Michael Moorcock -- "The quest for Tanelorn"
I've never read much Moorcock, and I start to see why. The writing style just does nothing for me, and I'm not a fan of the multiverse theory or the concept of the eternal champion. That said, this was my first encounter with Elric, who seems to be a character worthy of further investigation.
- Poul Anderson -- "Gypsy"
A novella about unsettled settlers on an alien world.
- Eric Frank Russell -- "...and then there were none"
A novella about Gandhi devotees facing imperial bureaucracy. A few too many "but it wouldn't have happened like that" moments for my tastes.
- Isaac Asimov -- "Profession"
Asimov is probably my favourite author after Tolkien, and this is a perfect example of why that is. A story about the unconventional.
- Rudy Rucker -- "Wetware"
Poorly written cyberpunk, backed by poorly thought out science.
- Easton Royce -- "The X files 3: bad sign"
For some reason, the novelisations were aimed at young adults, and suffer from it. Too superficial, and the subject matter deserved better.
- Randall Munroe -- "What if"
Serious scientific answers to absurd hypothetical quesions. What if the sun went out? What if you hit a baseball at 90% of the speed of light? What if you had a mole of moles?
No summary of 2014 would be complete without also mentioning that I did this :-)
In the studio
- Audrey Horne — "Youngblood"
- Battle Beast — "Battle beast"
- Powerwolf — "Preachers of the night"
- Týr — "Valkyrja"
- Motherload — "Black and blue"
- Sirenia — "Perils of the deep blue"
- Tristania — "Darkest white"
- Ancient Bards — "The alliance of kings"
- Lacuna Coil — "Dark adreneline"
- Civil War — "Civil war EP"
- Sabaton — "Carolus rex"
- Queensrÿche — "Queensrÿche"
Another year where there are two contenders for the top spot that are too close to separate. As before, this is a list of albums that I first heard in 2013, even if they'd been released earlier. I'd seen Audrey Horne at Sonisphere a few years back, and they'd impressed despite being a bit too close to alternative rock. But the new album is amazingly good. I'd been vaguely aware of Battle Beast for a while and heard rave reviews about the eponymous second album. I picked it up to see what the fuss was about and they were right. Female fronted heavy metal at its best.
In other years, Powerwolf might have been in the top spot with another strong album. Týr have produced the best album of their career. Motherload are a band I discovered at a festival and loved their performance. They have a great debut album. A welcome return to form from Sirenia and another good album from Tristania (although for me, not quite up to the standard set on "Rubicon"). Ancient Bards are fantastic, although I later got their second album which is OK but not as good as this, their debut. Civil War are the band formed by the rest of Sabaton when they split, with Nils Patrick Johansson on vocals. That was always likely to work out well. Sabaton themselves released a solid album, but it wasn't as good as some of their previous efforts. Queensrÿche had finally got around to kicking out Geoff Tate and as a result, they managed to record their first album in 20 years that sounds like Queensrÿche. Again, it's a solid album, but I'd have liked to see a bit more oomph to it. Still, it's a step back in the right direction and new vocalist Todd La Torre is fantastic.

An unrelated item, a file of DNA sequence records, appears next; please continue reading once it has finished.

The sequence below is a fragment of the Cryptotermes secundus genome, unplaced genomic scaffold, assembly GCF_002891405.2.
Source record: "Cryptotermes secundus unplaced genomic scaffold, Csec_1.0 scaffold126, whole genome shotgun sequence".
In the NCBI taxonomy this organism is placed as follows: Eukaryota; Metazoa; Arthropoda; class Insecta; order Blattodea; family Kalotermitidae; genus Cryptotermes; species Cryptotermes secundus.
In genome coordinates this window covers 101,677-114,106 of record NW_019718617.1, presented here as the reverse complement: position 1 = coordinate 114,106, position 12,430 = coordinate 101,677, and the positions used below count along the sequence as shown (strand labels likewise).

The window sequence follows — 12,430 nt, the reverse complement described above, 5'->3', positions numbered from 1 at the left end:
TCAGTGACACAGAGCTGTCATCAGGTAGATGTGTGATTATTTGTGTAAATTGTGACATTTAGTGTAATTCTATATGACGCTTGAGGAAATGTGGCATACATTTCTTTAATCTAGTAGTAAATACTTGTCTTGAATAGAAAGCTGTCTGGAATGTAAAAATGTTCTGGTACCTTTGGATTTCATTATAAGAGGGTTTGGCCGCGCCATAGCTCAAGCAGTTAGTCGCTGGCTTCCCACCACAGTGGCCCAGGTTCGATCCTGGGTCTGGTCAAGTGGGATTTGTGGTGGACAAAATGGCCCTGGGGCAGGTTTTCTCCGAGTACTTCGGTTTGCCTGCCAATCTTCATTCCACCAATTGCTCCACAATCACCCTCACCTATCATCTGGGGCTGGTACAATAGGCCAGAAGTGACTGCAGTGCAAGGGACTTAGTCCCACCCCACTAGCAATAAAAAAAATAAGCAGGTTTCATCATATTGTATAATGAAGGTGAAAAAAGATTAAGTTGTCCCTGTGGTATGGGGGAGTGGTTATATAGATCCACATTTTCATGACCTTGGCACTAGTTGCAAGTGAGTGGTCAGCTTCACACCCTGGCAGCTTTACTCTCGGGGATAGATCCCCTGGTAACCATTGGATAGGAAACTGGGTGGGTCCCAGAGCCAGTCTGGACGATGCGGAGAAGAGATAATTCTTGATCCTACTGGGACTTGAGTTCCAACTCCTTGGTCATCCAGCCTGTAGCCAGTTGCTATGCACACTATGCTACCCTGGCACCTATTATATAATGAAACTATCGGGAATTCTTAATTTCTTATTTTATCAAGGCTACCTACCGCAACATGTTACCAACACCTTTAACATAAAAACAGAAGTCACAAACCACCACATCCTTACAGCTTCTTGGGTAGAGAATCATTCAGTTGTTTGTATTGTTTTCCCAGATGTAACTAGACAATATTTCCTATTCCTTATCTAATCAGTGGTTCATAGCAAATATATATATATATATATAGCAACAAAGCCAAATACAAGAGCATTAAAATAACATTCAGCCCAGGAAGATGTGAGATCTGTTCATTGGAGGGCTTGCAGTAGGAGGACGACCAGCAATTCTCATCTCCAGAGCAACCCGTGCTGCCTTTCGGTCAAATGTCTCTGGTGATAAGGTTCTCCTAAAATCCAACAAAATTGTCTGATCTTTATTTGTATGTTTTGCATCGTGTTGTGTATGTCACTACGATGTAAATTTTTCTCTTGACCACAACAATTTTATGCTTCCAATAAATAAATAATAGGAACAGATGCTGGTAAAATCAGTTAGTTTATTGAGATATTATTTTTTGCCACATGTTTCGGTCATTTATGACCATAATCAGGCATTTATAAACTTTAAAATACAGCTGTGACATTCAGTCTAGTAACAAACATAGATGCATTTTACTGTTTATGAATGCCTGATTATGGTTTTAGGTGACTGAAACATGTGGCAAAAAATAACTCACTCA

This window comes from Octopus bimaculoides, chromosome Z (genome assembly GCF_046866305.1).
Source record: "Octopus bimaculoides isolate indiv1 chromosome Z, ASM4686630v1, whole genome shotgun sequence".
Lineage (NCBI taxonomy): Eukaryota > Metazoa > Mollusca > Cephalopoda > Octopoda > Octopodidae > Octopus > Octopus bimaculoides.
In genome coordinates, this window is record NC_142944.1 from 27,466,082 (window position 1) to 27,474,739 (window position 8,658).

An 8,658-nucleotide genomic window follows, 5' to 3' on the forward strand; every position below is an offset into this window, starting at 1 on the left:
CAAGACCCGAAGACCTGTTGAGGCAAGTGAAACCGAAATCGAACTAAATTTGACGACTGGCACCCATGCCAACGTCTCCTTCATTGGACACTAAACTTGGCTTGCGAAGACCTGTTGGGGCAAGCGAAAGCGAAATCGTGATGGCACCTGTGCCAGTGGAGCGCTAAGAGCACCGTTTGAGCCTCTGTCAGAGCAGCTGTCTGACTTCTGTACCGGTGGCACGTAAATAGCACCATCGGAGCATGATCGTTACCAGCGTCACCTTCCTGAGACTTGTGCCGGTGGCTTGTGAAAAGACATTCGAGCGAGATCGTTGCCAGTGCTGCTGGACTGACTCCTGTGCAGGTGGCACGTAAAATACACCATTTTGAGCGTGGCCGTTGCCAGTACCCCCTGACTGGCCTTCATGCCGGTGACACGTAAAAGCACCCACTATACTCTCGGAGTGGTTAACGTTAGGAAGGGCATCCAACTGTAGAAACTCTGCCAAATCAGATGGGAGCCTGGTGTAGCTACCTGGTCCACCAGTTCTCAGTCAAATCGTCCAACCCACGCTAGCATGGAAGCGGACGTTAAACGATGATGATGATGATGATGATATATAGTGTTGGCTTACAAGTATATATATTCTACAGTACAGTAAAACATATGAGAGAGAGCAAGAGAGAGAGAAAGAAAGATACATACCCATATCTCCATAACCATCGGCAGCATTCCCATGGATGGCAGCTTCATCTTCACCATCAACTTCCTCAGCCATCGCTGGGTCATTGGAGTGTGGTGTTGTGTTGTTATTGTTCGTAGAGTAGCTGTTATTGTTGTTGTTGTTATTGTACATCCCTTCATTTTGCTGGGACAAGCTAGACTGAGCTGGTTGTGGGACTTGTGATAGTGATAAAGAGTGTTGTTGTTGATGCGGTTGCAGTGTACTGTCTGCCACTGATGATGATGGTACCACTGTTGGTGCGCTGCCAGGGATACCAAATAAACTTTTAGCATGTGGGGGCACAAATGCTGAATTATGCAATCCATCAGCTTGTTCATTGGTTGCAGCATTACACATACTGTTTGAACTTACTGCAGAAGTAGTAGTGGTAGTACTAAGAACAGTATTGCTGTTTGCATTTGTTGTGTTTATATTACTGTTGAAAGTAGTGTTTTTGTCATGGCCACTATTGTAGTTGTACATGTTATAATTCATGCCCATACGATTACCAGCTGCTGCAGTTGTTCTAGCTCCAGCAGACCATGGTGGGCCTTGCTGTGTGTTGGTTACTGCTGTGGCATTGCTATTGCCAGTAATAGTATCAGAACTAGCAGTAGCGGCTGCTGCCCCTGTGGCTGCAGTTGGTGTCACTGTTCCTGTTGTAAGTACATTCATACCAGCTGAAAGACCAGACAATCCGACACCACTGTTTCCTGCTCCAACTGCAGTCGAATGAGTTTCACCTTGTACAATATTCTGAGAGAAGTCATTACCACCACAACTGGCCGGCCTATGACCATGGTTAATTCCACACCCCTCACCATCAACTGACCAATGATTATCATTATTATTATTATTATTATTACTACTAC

On the stageAll the shows that I rated 4/5 or better in 2013:
- Last In Line — Bloodstock
- Triaxis — Asylum 2, Birmingham
- Powerwolf — The Underworld
- Rammstein — Download
- Battle Beast — The Underworld
- Uli Jon Roth — Islington Academy
- Therion — Islington Academy
- Accept — Bloodstock
- Audrey Horne — The Underworld
- Delain — MFVF, Belgium
- Iron Maiden — The O2 Arena
- Skid Row — The Electric Ballroom
- Dalriada — MFVF, Belgium
- Dyonisis — The Underworld
- Satyricon — Islington Academy
- Motherload — Bloodstock
- Queensrÿche — Islington Academy
- Evil Scarecrow — Bloodstock
- Eve's Apple — MFVF, Belgium
- Darkest Era — The Garage
- Pain — The Borderline
- Absolva — Bloodstock
- Motherload — The Black Heart
- Avantasia — Bloodstock
- Uli Jon Roth — Mother Live
- Pretentious, Moi? — Nambucca
- Triaxis — Fuel Club, Cardiff
- Evil Scarecrow — Face Bar, Reading
- Tristania — The Underworld
- Tigertailz — The Underworld
- Grifter — Bloodstock
- Gamma Ray — The Forum
- The Faces Of Sarah — Mother Live
- Primtai — The Black Heart